In December 2020, the nearly 8,000 pipes of the grand orgue at Notre-Dame were taken to be cleaned, so the lead dust that had settled on them could be removed. What does this entail?
It wasn't only the pipes, but nearly everything has been removed and taken down: the console, the windchests, the wind trunks, actions, pipe conveyances, etc. This took the organbuilders almost five months. The treatment of each component will be different according to the element and material to be restored: cleaning and decontamination of the metal pieces (pipes, conveyances, wind trunks), application of a layer of paint to the wooden parts, and replacement of all leather parts, even those that are new. Leather cannot be cleaned except through the simple application of water, which is obviously not ideal for the material. The plan is that the organ will be completely reinstalled for the reopening of the Cathedral in April 2024.
Were all of the elements of the organ, including all pipes, façade, wind chests, bellows, frame, etc., removed, or do some remain?
The elements of the organ too massive to be removed remained at Notre-Dame, particularly the two windchests of the basses of the 32’, the wooden pipes of the pedal, the large bellows, and the case. These parts will be cleaned and restored in place. The console was removed and will be restored offsite. We do not yet know what may need to be replaced in the electronics of the organ.
A big restoration and modernization of the grand orgue was completed in 2014, including this new console. Since technology changes so quickly, will this work offer any possibility for updating the systems for “the 20s”?
Essentially nothing will be changed. The Eltec [organ relay] system already performs very well, and updates had taken place regularly. I suspect we will leave it as it is.
The collaboration of several organbuilders on this project shows a little of the unifying spirit that is clear throughout the reconstruction of the entire Cathedral, especially the organ. Can you share a little about which organbuilders are a part of the work?
There are the companies Cattiaux and Quoirin, which carried out the restoration in 2014, with the addition of the company Sarélot. To be precise, these companies were requisitioned for the occasion because there is a compelling reason for each of their presence, as is also being done for work on the stained-glass windows. Most of the companies that were invited suspended all of their works-in-progress to come to Notre-Dame. Since the goal of completing everything by 2024 is still in place, everything is being done to not fall behind.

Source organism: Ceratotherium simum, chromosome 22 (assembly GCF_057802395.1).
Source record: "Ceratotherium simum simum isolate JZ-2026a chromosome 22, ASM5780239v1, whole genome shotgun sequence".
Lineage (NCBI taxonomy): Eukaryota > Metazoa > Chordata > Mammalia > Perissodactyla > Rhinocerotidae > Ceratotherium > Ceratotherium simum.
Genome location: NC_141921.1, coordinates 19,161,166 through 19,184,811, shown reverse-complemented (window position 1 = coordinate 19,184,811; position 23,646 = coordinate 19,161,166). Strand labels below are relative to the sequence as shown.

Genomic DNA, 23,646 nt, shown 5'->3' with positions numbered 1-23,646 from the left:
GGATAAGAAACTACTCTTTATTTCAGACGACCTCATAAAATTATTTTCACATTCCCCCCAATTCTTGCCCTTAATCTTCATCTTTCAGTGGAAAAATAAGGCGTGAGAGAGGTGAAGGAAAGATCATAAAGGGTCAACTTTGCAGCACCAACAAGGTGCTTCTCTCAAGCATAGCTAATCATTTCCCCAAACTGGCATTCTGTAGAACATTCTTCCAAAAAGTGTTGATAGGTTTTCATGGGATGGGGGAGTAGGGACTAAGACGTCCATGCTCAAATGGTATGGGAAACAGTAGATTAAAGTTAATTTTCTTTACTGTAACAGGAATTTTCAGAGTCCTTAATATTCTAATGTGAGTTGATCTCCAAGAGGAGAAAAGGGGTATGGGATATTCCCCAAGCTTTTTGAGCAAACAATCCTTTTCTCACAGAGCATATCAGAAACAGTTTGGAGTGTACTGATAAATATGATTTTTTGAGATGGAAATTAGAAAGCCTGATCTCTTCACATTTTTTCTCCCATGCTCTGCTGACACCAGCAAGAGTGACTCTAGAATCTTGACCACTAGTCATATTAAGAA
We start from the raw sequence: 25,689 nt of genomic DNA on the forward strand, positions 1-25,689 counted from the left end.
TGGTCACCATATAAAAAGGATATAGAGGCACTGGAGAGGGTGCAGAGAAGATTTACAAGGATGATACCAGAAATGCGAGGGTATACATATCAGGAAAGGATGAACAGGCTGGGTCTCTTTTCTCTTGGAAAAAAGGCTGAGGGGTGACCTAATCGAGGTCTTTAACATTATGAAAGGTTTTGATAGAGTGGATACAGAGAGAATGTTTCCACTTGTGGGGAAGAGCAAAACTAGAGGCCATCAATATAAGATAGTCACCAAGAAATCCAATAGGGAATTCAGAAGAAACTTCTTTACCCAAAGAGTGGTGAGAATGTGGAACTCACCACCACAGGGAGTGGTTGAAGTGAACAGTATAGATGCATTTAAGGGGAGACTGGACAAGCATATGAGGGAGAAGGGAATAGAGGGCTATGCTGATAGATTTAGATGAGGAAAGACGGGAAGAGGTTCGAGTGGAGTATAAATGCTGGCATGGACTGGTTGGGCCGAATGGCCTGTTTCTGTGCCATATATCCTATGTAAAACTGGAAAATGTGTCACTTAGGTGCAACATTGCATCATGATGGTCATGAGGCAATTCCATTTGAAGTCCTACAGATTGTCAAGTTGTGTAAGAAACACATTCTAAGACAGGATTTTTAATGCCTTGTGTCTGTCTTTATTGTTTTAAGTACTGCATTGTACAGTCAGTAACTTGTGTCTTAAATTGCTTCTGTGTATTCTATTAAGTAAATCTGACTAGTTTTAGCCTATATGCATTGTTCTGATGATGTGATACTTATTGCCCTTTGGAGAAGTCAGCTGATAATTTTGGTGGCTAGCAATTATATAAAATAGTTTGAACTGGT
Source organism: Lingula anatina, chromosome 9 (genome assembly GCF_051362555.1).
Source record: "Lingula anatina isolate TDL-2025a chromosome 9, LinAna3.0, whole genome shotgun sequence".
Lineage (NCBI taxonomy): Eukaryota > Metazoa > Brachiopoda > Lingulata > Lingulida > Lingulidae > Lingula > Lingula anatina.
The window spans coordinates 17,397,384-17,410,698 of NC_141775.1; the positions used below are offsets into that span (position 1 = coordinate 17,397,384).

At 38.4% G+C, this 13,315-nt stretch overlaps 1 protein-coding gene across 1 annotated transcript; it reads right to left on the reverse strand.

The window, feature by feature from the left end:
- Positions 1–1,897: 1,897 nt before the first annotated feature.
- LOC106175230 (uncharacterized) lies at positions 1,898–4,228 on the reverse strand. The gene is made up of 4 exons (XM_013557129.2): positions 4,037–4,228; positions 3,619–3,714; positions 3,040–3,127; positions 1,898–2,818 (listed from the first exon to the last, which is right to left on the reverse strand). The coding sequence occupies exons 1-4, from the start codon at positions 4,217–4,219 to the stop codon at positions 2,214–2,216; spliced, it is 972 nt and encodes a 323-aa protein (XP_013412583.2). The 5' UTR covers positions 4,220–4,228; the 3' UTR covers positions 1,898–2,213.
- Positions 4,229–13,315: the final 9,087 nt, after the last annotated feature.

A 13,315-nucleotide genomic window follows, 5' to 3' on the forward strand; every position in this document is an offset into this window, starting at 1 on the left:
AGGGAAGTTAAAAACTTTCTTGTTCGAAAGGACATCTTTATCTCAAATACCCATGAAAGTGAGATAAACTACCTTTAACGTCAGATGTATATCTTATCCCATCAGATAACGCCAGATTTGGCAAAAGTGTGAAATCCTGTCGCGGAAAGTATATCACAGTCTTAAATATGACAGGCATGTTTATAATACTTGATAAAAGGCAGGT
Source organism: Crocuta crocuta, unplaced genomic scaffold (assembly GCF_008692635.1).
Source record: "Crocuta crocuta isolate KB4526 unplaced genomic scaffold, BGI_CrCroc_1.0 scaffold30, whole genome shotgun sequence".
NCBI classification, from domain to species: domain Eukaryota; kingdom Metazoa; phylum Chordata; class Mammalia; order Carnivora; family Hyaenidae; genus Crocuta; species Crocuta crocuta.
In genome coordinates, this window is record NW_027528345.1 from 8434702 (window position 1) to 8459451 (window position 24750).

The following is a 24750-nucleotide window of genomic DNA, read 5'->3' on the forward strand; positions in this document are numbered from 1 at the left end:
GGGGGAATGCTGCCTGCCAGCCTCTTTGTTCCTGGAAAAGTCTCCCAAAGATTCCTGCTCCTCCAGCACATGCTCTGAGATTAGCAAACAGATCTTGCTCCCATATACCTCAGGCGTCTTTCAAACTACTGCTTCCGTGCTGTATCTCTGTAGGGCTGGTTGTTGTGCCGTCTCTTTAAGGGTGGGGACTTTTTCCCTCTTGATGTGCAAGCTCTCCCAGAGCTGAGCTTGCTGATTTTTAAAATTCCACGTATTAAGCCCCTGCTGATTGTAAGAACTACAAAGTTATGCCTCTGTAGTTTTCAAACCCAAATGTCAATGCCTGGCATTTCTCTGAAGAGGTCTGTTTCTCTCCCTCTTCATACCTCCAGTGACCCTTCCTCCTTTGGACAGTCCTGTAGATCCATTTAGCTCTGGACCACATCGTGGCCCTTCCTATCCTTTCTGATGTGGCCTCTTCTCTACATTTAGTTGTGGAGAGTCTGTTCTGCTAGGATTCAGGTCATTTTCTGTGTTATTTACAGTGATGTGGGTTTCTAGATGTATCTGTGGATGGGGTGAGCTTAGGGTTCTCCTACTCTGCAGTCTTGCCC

Has the pandemic had an effect on the work for the organ?
The pandemic had virtually no effect on the work on the Cathedral; everything is continuing on schedule.
Most of the news that we receive concerns the grand orgue, but we have completely lost the choir organ. Are there yet plans or proposal for a reconstruction or a replacement?
We were only able to recover the metal pipes of this instrument, as the rest had taken on too much water to be saved. The plan for the new organ has not yet been finalized, but many options have been discussed and decisions will have to be made when the time comes. We’re not quite there yet.
You have withstood two enormous losses: that of your work at Notre-Dame and, like the entire world, the shocking losses caused by the COVID-19 pandemic. What were a few of your projects at Notre-Dame prior to the fire and otherwise before March 2020? Despite travel restrictions, curfews, and lockdowns, how are you continuing to make music and teach during this pandemic?